Lawyers are unduly pessimistic about the jobs market, survey finds

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By Legal Futures

1 November 2011


Moule: many lawyers could approach their careers with more confidence than they currently do

Lawyers are more pessimistic about the future jobs market than other professionals, despite their salaries and opportunities holding up “unusually well” since the start of the recession, a survey has found.

Asked by legal recruiter Laurence Simons to rate their confidence in the jobs market from 10 (very optimistic) to -10 (very pessimistic), the average score among 1,518 legal professionals in London was -7.8.

The average among other professionals was -3.4.

Laurence Simons said that since 2007, nominal salaries for lawyers have increased by 6.4%, while accountants’ salaries have increased by just 0.1%. When adjusted for inflation, that means accountants have suffered an 8.9% decrease in their spending power, while lawyers have only seen their real incomes decrease by 3.2%.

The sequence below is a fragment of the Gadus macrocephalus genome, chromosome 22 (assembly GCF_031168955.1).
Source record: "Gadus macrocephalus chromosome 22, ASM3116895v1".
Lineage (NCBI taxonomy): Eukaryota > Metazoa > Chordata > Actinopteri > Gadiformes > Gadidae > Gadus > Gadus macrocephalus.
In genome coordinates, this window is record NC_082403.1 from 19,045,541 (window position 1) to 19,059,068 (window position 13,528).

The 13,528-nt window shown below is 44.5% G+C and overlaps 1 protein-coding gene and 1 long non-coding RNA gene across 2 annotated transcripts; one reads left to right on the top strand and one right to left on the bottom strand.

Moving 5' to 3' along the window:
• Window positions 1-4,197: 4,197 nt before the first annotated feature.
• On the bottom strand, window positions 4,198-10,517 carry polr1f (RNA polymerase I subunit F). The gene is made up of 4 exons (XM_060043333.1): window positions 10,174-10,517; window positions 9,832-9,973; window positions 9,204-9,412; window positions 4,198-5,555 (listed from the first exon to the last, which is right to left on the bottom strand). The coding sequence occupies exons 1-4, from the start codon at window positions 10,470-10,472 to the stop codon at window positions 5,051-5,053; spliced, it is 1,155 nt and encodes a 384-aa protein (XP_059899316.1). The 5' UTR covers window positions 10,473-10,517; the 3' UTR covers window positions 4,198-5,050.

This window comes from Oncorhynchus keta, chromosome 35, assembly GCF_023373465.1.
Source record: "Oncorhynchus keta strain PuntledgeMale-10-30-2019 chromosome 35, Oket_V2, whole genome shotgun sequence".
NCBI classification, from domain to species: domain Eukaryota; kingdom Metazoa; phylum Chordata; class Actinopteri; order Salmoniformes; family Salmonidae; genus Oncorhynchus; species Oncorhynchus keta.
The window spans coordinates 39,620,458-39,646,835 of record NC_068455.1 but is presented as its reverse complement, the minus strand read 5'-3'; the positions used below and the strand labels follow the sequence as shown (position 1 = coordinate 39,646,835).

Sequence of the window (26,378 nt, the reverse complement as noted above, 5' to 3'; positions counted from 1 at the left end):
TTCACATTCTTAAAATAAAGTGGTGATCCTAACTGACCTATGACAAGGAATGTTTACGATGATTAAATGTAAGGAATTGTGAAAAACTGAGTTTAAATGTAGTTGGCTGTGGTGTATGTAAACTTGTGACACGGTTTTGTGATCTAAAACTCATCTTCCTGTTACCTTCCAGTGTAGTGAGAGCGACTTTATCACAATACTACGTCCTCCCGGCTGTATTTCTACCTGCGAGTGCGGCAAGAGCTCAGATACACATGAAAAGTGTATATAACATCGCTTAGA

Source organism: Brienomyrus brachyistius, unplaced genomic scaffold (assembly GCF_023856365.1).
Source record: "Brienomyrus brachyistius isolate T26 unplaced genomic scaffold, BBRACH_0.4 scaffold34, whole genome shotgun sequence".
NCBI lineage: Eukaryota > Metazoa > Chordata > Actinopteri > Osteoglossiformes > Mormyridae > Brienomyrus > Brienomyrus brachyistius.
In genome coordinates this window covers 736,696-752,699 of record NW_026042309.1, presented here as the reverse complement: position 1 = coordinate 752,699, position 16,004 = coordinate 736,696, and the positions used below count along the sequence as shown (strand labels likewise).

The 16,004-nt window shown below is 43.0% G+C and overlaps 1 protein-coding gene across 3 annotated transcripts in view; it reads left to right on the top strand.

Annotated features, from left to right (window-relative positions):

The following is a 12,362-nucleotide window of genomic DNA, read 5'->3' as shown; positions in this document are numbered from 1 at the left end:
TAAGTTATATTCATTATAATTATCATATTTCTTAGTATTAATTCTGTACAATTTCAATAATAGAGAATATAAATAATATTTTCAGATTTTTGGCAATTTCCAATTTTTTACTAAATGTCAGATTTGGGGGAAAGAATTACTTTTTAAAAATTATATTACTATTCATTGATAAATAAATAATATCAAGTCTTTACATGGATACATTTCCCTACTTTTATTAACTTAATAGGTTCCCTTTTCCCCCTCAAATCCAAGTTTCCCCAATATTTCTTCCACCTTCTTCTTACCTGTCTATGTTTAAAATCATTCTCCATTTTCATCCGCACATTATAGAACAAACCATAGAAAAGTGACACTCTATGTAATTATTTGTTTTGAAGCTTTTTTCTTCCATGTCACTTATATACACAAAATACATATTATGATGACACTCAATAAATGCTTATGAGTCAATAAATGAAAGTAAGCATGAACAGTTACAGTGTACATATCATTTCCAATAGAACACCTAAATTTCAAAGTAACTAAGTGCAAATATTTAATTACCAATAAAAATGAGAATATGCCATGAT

The company said modest salary growth should not be a reason for pessimism about the jobs market as growth in legal employment has been more than three and a half times faster than the national average.

According to data from the Office of National Statistics, the size of the industry has grown significantly since 2007. In that period, the number of legal professionals (solicitors, judges, coroners and other lawyers) in full-time employment in the UK has increased by 10.3%.

In the same period, the total number of people employed full-time in the UK has risen by just 2.9%.

Lucinda Moule, managing director of Laurence Simons, said: “Lawyers are naturally cautious and to a certain extent that explains their outlook. But there are concrete economic reasons too. The recession’s tightening of finances meant many firms were forced into pay and hiring freezes, the memory of which has yet to wash away, as our recovery continues to stutter.

“When looking at this data, the obvious conclusion seems to be that many lawyers could approach their careers with more confidence than they currently do. There’s a risk that highly qualified and talented people are settling for lower salaries because they have an unnecessarily pessimistic view of the market.”



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